This page is now obsolete,
as it has proved impossible to keep it up to date after about 2005,
on account of lack of access to recent editions of textbooks.
This page discusses the approach to the limit of the curve defined by the Michaelis–Menten equation and is one of a series that discuss common errors in current textbooks of biochemistry.
For an enzyme obeying Michaelis–Menten kinetics the rate v may be written
in terms of the substrate concentration [S] and parameters V and
as v = V[S]/(
+ [S] ). It is then a matter of
elementary arithmetic to show that the rate does not
reach the limit V at any
attainable value of [S], and remains noticeably far from it at quite high values of [S]. For example,
[S] = 10
gives v/V = 10/11, or barely over 90%. It is equally a matter
of simple arithmetic to see that the whole curve looks something like this:
A 12 x 12 grid is used here to make the arithmetic trivial to do in the head, but with a calculator one can easily draw the curve with any scales, and it always looks something like what is shown. Only if a very extended scale is used for [S], so that the value for Km is very close to the v axis, does the value of v get very close to V at the right-hand end of the graph, and even then it does not reach it.
Despite this, many textbooks show the curve approaching the limit much too quickly, suggesting that
V can be directly measured. For example, the curve drawn in Fig. 5.6 on p. 145 of
Campbell suggests that V is reached at [S] about
, and she explicitly states (p. 148) that
the constant rate at saturation is the Vmax for
the enzyme, and the value of Vmax can be estimated from the graph. This is not, therefore,
just a case of carelessly leaving the task of drawing the curve to a professional artist without first explaining
what is needed. The curve drawn to illustrate this statement in Fig. 5.7 is reasonably accurate. On pp. 148–149, the text states that
it is quite difficult
to determine a single point at which the rate levels off—hardly surprising, given that no such point exists.
In Fig. 6.5 of McKee and McKee (p.125) the values of
V are not explicitly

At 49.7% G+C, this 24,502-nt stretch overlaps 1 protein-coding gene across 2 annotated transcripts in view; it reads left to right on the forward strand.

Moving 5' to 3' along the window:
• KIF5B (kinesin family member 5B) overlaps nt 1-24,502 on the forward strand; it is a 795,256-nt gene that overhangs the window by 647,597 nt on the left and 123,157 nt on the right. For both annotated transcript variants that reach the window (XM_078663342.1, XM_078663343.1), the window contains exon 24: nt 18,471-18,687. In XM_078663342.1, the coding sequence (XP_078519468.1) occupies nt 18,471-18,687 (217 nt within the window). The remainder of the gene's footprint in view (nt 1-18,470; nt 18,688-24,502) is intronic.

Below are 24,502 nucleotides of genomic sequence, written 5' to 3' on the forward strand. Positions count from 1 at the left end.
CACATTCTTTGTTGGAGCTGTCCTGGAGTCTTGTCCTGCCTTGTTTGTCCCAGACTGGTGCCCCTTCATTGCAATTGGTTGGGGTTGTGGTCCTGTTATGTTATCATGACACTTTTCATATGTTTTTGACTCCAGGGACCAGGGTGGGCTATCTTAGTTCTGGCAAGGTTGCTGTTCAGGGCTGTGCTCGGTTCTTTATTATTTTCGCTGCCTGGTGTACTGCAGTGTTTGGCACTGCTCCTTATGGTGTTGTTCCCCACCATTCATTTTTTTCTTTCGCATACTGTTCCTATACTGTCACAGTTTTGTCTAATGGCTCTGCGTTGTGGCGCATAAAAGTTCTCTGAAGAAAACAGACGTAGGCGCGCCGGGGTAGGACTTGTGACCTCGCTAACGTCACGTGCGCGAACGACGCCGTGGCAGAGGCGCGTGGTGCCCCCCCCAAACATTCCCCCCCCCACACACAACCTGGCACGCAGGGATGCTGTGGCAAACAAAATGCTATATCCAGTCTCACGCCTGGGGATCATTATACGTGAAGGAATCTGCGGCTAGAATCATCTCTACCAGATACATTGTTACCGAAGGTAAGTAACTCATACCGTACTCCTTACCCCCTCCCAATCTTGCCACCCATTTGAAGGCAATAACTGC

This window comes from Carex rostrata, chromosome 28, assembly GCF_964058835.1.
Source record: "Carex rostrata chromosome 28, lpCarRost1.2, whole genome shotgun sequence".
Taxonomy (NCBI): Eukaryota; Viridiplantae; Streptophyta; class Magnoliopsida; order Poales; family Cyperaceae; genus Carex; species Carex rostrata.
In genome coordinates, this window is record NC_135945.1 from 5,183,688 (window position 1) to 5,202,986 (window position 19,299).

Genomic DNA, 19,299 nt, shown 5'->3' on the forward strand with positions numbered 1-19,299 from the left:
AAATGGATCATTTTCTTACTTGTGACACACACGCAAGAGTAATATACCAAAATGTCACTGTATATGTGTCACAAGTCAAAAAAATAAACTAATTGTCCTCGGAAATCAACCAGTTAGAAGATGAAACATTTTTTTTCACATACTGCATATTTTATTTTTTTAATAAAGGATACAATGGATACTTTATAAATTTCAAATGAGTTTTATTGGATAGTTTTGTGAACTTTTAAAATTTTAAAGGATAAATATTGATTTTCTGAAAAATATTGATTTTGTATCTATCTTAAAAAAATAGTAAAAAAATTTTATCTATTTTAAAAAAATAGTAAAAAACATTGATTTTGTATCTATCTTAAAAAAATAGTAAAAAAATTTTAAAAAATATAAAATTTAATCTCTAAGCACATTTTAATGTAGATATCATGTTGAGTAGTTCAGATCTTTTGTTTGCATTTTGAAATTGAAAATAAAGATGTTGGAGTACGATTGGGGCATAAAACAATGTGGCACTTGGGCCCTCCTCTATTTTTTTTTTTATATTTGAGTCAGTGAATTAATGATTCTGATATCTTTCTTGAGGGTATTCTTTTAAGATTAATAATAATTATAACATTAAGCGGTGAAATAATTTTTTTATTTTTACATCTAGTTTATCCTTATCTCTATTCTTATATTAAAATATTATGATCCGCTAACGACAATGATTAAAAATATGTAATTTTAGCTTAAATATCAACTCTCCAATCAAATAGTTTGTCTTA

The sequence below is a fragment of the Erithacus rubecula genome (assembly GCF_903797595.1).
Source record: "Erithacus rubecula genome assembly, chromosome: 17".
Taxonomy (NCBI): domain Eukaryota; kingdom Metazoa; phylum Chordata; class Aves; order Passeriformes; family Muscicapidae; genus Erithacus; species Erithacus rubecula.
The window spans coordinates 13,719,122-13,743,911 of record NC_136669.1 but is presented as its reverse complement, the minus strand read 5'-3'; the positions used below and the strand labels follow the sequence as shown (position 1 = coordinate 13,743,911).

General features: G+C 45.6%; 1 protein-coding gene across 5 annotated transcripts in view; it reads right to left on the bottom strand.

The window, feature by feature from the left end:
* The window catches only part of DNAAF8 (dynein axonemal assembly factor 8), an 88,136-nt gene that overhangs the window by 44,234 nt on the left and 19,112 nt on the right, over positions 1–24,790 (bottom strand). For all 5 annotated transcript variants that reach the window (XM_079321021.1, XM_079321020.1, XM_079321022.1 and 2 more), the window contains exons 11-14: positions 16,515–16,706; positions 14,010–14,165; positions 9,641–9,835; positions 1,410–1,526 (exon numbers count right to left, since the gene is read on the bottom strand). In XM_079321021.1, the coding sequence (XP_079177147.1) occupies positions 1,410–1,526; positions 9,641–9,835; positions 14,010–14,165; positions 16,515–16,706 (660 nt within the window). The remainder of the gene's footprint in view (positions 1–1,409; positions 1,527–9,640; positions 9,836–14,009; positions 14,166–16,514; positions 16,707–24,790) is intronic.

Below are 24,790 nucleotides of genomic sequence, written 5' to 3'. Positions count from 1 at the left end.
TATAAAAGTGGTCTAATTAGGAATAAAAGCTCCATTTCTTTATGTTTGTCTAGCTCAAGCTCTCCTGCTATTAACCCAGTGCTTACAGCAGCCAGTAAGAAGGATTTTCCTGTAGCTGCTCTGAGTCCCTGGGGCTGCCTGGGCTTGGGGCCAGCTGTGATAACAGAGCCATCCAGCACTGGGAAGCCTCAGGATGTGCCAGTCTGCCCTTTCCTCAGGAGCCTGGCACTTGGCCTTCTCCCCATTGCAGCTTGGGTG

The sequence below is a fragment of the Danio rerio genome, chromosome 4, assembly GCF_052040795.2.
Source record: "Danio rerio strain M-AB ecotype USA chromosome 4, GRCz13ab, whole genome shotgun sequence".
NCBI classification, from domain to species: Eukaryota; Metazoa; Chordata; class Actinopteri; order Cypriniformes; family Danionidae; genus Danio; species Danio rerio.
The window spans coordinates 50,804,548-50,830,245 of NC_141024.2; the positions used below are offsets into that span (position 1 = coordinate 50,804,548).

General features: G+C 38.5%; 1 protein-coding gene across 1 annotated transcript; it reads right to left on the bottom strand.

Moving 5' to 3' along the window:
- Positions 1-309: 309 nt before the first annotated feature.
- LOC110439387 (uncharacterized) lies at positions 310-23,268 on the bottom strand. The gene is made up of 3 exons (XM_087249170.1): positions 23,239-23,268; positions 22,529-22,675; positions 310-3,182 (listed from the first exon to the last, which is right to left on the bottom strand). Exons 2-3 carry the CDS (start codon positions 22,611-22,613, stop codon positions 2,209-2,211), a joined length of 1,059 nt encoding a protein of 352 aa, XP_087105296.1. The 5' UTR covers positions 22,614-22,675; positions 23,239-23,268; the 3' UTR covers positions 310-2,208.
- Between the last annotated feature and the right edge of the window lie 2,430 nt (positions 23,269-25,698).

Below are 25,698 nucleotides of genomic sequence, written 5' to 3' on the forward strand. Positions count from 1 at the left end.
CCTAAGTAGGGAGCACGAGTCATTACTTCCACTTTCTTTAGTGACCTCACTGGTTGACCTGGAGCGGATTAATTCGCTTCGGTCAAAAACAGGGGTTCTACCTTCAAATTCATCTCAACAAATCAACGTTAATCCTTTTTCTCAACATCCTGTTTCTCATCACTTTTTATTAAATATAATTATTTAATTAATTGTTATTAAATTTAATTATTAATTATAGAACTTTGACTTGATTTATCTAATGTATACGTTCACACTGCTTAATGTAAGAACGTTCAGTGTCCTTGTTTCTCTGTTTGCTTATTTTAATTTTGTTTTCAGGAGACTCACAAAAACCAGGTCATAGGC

marked, but assuming the horizontal broken line is intended to represent the limit one can estimate that it is reached at a
substrate concentration of about 5
. The same error is shown more explicitly in the plots illustrating
inhibition types on p. 127. The book uses the term
Michaelis–Menten plot for a method on plotting that was
not used by Michaelis and Menten.
Fig. 8.7 of Zubay (p. 205) shows the usual error (97.5% saturation at a substrate
concentration of about 13
) compounded by a very unusual one: although the legend correctly states that
is the substrate concentration at which the rate is half-maximal, the v for this concentration is
drawn at a value of less than 0.4V, an error that is easily visible to the eye without measurement, and thus outside any
reasonable interpretation as artistic licence.
A puzzling feature of this story is that some authors appear able to draw a reasonably accurate curve on one page but then draw it very inaccurately on another, in some cases on nearly consecutive pages.
|Abeles, Frey and Jencks||*redball||Mainly accurate curve on p. 82, though carelessly drawn at very high substrate concentration; grossly inaccurate on p. 118||pp. 82, 118|
|Campbell||*redball||Grossly inaccurate curve||p. 145|
|Garrett and Grisham||*greenball||Curve appears accurate||p. 360|
|Horton et al.||*yellowball||Curve appears accurate in the text, but not in the Solutions section||pp. 127, 725|
|Lehninger, Nelson and Cox||*redball||Very inaccurate curve||pp. 212, 214|
|McKee and McKee||*redball||Grossly inaccurate curve||p. 125|
|Mathews, van Holde and Ahern||*yellowball||Accurate on p. 377; grossly inaccurate on p. 385 and 387||p. 377, 385, 387|
|Stryer||*yellowball||Accurate curve on p. 192, inaccurate on p. 189||pp. 189, 192|
|Voet and Voet||*greenball||Accurate curve||p. 352|
|Zubay||*redball||Inaccurate curve, the error compounded by incorrect labelling||p. 205|
Other common errors in textbooks
List of books considered